In 2014, Eric completed his MEM in the Environmental Economics and Policy concentration, focusing on federal agriculture policy. Prior to starting at Duke, he worked as a Project Associate at the Meridian Institute, a nonprofit environmental consultant. At Meridian, he supported multi-stakeholder problem solving and strategic planning projects. He has a B.A. in environmental policy from Colby College.
What motivated you to complete the Community-Based Environmental Management (CBEM) Certificate program?
Before starting at Duke, I worked for an organization that used stakeholder dialogue to find solutions to environmental problems. While I understood that their techniques worked, I did not understand why. I started the Certificate program in order to learn the theory behind collective problem-solving and environmental management.
What were some of the most interesting courses or projects you were involved in as part of the CBEM Certificate program?
I particularly enjoyed the opportunity to work on client projects as a part of the Certificate program. I have gotten to know the Durham community, applied the tools and theory from class, and made a real difference in the operations of a small organization.
I have also appreciated the diversity of projects I have worked on. For example, the clients and projects I have worked with the in the core CBEM courses are very different than those in the Environmental Law and Policy Clinic.
Tell us about the project that you did for the CBEM Practicum and about your MP, particularly any aspects that were CBEM-focused.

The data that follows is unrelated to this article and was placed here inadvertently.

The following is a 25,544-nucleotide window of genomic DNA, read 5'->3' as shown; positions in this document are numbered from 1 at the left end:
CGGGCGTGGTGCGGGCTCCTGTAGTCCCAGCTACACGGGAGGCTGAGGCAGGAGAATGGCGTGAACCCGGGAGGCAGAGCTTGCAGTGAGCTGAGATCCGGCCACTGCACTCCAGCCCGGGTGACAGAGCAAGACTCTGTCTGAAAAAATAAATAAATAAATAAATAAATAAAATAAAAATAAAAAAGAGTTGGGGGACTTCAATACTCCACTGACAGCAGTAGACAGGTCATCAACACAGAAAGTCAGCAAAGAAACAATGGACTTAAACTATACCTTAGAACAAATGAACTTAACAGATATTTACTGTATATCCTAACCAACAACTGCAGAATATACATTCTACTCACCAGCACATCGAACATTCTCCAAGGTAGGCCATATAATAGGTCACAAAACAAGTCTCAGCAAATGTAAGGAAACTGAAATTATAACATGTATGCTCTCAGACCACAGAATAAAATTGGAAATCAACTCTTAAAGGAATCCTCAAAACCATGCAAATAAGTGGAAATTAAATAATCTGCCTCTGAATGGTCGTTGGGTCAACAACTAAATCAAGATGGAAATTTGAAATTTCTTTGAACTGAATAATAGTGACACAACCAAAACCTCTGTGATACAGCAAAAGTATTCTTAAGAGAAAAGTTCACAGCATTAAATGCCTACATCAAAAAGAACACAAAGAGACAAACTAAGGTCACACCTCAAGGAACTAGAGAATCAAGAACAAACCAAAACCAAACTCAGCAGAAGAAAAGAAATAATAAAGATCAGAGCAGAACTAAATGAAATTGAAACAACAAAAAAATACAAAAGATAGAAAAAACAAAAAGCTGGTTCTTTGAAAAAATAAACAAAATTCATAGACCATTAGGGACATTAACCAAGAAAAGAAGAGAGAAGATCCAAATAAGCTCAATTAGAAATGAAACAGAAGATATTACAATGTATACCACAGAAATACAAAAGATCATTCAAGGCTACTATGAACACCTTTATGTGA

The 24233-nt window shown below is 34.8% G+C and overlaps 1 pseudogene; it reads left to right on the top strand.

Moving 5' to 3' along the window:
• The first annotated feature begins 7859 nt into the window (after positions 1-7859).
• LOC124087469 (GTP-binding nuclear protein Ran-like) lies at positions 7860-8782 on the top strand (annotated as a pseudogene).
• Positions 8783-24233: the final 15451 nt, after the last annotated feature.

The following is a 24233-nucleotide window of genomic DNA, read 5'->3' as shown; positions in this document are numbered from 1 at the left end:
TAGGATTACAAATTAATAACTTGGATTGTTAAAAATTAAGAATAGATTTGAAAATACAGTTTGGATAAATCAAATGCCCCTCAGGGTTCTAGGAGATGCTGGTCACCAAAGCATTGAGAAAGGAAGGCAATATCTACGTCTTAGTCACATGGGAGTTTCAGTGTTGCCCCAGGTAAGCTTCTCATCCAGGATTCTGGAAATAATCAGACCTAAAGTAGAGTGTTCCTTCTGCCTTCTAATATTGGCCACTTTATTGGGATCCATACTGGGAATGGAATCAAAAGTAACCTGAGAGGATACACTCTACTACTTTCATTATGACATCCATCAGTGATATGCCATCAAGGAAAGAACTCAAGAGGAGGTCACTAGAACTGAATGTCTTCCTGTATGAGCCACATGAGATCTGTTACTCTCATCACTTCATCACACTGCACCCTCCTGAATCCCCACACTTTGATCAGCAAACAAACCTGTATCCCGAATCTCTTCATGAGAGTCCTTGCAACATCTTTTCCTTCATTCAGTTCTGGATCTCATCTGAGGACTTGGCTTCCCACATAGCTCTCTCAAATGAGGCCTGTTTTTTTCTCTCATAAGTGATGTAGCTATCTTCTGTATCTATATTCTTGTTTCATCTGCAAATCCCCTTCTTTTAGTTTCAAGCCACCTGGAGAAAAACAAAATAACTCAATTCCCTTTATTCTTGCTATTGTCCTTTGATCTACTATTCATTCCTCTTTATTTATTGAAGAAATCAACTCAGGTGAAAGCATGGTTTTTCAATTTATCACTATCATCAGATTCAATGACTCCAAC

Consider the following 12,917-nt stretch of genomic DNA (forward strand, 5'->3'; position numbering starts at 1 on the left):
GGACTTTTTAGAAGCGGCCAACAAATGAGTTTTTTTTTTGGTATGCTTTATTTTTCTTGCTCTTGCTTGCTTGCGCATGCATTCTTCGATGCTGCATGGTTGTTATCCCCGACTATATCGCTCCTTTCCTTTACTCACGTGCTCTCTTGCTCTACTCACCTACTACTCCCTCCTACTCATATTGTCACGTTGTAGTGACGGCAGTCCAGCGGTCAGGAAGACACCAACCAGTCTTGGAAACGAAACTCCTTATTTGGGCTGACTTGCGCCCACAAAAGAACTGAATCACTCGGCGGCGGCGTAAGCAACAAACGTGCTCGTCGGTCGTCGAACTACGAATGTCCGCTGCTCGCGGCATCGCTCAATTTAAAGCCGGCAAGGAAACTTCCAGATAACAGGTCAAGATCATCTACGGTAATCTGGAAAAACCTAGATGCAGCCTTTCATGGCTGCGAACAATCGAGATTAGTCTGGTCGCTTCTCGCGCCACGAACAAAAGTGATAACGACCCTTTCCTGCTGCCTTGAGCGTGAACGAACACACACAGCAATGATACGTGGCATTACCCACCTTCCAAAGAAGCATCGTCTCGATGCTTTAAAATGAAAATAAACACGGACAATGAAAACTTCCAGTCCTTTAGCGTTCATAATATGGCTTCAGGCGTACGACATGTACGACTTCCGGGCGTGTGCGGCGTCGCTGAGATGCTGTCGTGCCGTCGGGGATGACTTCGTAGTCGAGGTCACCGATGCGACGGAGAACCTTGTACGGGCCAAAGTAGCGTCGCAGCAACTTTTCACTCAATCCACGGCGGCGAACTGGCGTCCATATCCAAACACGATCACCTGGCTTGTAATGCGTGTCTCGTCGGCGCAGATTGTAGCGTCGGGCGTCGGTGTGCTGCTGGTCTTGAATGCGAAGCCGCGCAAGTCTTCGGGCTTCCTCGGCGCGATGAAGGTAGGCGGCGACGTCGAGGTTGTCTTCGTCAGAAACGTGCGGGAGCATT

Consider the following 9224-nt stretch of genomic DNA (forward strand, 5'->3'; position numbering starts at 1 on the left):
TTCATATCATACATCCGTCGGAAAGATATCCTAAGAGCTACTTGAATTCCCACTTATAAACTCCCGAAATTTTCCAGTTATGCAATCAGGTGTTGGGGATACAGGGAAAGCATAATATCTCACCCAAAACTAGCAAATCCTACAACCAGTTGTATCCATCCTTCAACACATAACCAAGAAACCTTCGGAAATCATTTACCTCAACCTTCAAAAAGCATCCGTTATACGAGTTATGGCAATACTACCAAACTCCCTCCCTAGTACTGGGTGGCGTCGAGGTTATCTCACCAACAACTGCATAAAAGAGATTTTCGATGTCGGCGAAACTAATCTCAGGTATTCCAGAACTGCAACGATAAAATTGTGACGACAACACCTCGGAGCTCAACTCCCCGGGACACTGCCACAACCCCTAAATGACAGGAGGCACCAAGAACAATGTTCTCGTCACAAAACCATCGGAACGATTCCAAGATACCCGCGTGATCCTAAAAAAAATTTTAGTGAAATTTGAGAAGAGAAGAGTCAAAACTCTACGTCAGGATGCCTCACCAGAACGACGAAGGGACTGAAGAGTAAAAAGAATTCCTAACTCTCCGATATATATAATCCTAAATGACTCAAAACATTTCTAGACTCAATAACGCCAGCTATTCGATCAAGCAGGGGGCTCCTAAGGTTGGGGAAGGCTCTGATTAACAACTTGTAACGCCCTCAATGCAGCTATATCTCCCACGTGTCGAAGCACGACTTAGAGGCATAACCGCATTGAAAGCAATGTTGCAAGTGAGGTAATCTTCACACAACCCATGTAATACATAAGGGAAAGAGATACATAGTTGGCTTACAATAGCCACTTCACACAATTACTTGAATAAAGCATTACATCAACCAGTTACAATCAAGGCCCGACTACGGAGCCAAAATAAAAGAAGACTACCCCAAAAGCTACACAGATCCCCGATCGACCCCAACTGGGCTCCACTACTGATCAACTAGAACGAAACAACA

For my Masters Project, Sara Overton and I worked with Benevolence Farm, a local nonprofit farm, to interview community members and conduct a social network analysis of the farming community in Alamance County, NC. By understanding and mapping the key connections within this community, our results will allow the Farm to better integrate itself within the community and leverage existing resources. Social network analysis was a tool I was introduced to in the core CBEM courses and it was exciting to be able to apply this tool in-depth in my MP.
My Practicum project also allowed me to apply a tool I had been introduced to earlier – program evaluation and indicator development. I worked with Carolina Farm Stewardship Association to develop a monitoring and evaluation framework for their Food Systems Program. This project let me dive into the details of how an organization creates change in a community, from external factors and resources, to programs activities and outcomes, and finally measuring impact.
What are the three most valuable “lessons” you learned from the CBEM Certificate program about how to work with communities to facilitate the process of environmental change?
- It takes time. It’s easy to tell a community what they need and how to get it. It takes a lot more time, however, to help a community discover what they need and empower them to get it. Taking the time is more than worth the investment though when it makes the difference between a project’s success and failure.
- It takes trust. So many of the problems we face are rooted in a lack of trust. If community members don’t trust one another, they will never be able to overcome collective challenges. Sometimes, investing in building trust and social capital is much more valuable than any other “intervention.”
- It takes diagrams and maps. Everyone loves something to look at. Conveying information through a flowchart, map, or picture can be more efficient and more powerful than words alone.
How has your participation in the CBEM Certificate program informed your career decisions?
I’m interested in the way community-based management tools can be applied to the federal policy process. At the federal level, communities of interest exist among people and organizations working on specific environmental challenges. Using the theory, skills, and tools I have learned in the Certificate program, I want to help empower these communities to collaborate on durable policy solutions.